Africa Defense Forum
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Uganda, DRC Join Forces to Remove Rebel Group

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For several years, Uganda has offered to help its neighbor, the Democratic Republic of the Congo (DRC), fight a bloodthirsty band of Islamist militants based in its restive northeast region.

The group, known as the Allied Democratic Forces, has terrorized the DRC’s North Kivu and Ituri provinces for decades but recently turned its attention to Uganda with a spate of bombings.

The most brazen attack in Uganda saw three suicide bombers trigger large explosions in downtown Kampala on November 16, killing at least four people and injuring dozens.

But the shockwaves of that attack could lead to the Allied Democratic Forces’ undoing because it prompted the Uganda People’s Defence Force (UPDF) and the Armed Forces of the  DRC (FARDC) to work together.

“When the neighbor’s house is burning you have to rush to help,” Ugandan minister of defense Vincent Bamulangaki told The East African newspaper. “We came here because we are meeting as brothers who have a common future.”

The Allied Democratic Forces formed in Uganda in the 1990s and was thought to be a collection of rebel factions and warlords with little ideology. In 2007, the UPDF pushed the group out of Uganda and into the DRC, where it has killed thousands of civilians since.

After 11 years of relative calm along its western border, Uganda found itself in the crosshairs of the Allied Democratic Forces beginning in June 2021 with support from Islamic State-linked terrorists.

Ten days after the Kampala bombings, Congolese President Félix Tshisekedi reportedly gave permission to Ugandan President Yoweri Museveni to send troops.

Beginning November 30, a wave of air and artillery strikes on suspected rebel bases in the forests of eastern DRC preceded “search and control” operations on the ground.

DRC government spokesperson Patrick Muyaya said UPDF and FARDC leaders had been exchanging intelligence months before the bombings brought the two forces together.

“We and Uganda have an obligation to act together,” he said in a December 1 news conference after at least 1,700 Ugandan Soldiers and dozens of armored vehicles had crossed the border.

The UPDF said the progress of the mission will be evaluated after two months.

“The duration of this operation will be determined by the military-strategic end state … to defeat the rebels and defeat their will to fight,” Ugandan Maj. Gen. Kayanja Muhanga said in a video on Twitter.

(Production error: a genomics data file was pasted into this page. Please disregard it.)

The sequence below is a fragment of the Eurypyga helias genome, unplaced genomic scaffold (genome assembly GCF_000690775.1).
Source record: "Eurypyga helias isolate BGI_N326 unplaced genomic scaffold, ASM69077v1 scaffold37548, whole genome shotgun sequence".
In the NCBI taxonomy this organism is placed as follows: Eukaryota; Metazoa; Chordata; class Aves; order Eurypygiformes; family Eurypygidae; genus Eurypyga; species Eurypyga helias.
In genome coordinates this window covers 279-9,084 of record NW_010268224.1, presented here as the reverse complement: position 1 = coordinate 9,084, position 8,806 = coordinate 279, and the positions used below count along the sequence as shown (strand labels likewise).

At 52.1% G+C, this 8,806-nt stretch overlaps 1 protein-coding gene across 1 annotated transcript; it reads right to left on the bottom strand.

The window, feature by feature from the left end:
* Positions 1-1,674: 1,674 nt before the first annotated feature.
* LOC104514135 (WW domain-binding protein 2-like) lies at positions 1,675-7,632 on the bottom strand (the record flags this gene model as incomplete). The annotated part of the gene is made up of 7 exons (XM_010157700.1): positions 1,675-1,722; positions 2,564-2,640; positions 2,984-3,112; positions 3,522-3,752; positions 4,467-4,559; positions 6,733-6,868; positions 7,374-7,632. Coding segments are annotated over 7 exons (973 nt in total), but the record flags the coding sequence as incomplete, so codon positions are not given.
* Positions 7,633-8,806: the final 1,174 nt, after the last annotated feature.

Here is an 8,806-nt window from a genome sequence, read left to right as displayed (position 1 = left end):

Mountainous terrain and impassable roads presented an early challenge for ground forces and vehicles to reach the militants’ remote camps. It forced the joint effort, called Operation Shujaa (hero in Swahili), to halt for a week, according to UPDF information officer Maj. Peter Mugisa.

Still, he said, the UPDF was able to establish a forward operating base at Mukakati, North Kivu, about 19 kilometers from the militants’ hideouts.

“We are going to bring in graders to open up the roads, but the combined fighting patrol force has started moving forward from Mukakati towards those known camps,” Mugisa said to reporters December 3.

UPDF spokeswoman Brig. Gen. Flavia Byekwaso acknowledged December 7 that neither country’s army had reached the rebel camps, making it nearly impossible to verify the effectiveness of the air and artillery strikes.

“We haven’t documented anything yet,” she told The Africa Report magazine.

On December 13, Byekwaso and her FARDC counterpart issued a joint statement that signaled a shift in strategy.

In conjunction with regular joint meetings to explain the military operation to the public and provide updates with transparency, they announced a program to win civilian support, which includes grading and surfacing hundreds of kilometers of roads in eastern DRC.

“In order to gain the loyalty of the population and reverse the harmful propaganda instilled by the [Allied Democratic Forces] and their allies, the FARDC and the UPDF have launched a vast awareness campaign and are carrying out civil-military actions, which are already bearing fruits,” they said in a statement.

While the two armies promised to coordinate their attacks and their communication, the joint statement also sought to give assurances that the now-formalized operation will respect international law and human rights, promising that the joint forces will target only the terrorist group’s camps.

Later that day in a state of the nation address, Tshisekedi echoed those assurances and summarized the mission.

“In order to fight them more effectively, our two countries have recently agreed to pool their efforts in order to carry out joint operations against this common enemy,” he said. “I will ensure that the presence of the Ugandan army on our soil is limited to the time strictly necessary for these operations.”

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